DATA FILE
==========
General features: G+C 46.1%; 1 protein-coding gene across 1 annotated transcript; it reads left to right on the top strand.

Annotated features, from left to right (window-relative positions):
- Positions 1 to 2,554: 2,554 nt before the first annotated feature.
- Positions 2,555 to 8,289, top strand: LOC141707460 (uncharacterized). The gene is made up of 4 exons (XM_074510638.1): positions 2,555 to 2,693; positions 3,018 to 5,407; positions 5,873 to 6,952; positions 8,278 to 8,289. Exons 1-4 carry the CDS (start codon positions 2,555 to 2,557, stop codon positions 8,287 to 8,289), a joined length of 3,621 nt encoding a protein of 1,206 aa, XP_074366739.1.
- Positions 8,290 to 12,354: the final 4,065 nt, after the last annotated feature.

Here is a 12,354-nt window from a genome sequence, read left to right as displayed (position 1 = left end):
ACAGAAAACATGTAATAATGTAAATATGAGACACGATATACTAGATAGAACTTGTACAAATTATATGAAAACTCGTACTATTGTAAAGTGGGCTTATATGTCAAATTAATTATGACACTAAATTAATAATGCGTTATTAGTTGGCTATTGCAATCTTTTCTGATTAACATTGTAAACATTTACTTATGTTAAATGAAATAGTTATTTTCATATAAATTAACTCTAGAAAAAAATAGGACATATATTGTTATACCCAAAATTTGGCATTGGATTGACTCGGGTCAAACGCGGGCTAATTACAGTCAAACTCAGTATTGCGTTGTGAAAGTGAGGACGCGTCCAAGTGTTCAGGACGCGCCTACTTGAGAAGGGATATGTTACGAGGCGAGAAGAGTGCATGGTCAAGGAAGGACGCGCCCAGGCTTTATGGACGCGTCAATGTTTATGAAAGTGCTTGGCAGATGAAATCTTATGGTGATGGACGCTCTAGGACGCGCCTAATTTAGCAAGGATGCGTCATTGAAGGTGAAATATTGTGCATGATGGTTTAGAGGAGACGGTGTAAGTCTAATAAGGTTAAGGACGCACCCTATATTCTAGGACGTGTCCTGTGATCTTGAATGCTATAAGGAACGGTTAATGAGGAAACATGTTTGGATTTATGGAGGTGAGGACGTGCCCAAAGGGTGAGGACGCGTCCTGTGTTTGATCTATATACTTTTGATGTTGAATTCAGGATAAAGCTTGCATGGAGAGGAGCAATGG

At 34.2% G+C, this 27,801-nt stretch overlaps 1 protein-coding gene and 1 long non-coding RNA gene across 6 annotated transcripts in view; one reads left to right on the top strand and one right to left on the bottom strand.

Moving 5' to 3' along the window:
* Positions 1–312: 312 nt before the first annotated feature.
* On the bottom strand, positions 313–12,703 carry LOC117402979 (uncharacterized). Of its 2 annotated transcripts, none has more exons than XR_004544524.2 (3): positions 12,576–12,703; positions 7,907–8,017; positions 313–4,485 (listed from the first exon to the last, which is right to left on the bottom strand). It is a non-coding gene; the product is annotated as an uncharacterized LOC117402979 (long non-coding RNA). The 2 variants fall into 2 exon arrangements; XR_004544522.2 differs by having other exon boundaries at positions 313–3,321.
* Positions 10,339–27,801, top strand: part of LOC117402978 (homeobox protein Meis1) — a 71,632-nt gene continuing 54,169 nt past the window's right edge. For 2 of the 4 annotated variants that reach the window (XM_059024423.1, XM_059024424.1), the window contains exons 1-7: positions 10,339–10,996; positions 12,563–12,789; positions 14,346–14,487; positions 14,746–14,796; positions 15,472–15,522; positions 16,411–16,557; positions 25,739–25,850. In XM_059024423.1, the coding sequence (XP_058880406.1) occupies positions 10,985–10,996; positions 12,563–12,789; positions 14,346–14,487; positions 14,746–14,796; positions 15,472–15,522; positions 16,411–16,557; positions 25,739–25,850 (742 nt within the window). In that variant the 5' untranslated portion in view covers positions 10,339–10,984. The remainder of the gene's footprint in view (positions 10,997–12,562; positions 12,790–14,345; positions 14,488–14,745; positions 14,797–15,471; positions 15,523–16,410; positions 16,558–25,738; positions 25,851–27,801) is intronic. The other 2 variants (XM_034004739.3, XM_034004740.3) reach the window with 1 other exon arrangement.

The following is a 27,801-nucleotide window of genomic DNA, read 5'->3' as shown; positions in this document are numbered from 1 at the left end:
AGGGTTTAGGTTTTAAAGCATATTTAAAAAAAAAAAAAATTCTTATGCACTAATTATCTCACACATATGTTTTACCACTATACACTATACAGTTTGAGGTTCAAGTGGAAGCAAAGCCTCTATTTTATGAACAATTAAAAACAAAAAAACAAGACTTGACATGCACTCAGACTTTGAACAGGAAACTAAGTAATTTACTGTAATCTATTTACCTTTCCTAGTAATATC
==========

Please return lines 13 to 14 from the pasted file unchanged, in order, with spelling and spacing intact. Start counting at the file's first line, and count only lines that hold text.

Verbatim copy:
The following is a 27,801-nucleotide window of genomic DNA, read 5'->3' as shown; positions in this document are numbered from 1 at the left end:
AGGGTTTAGGTTTTAAAGCATATTTAAAAAAAAAAAAAATTCTTATGCACTAATTATCTCACACATATGTTTTACCACTATACACTATACAGTTTGAGGTTCAAGTGGAAGCAAAGCCTCTATTTTATGAACAATTAAAAACAAAAAAACAAGACTTGACATGCACTCAGACTTTGAACAGGAAACTAAGTAATTTACTGTAATCTATTTACCTTTCCTAGTAATATC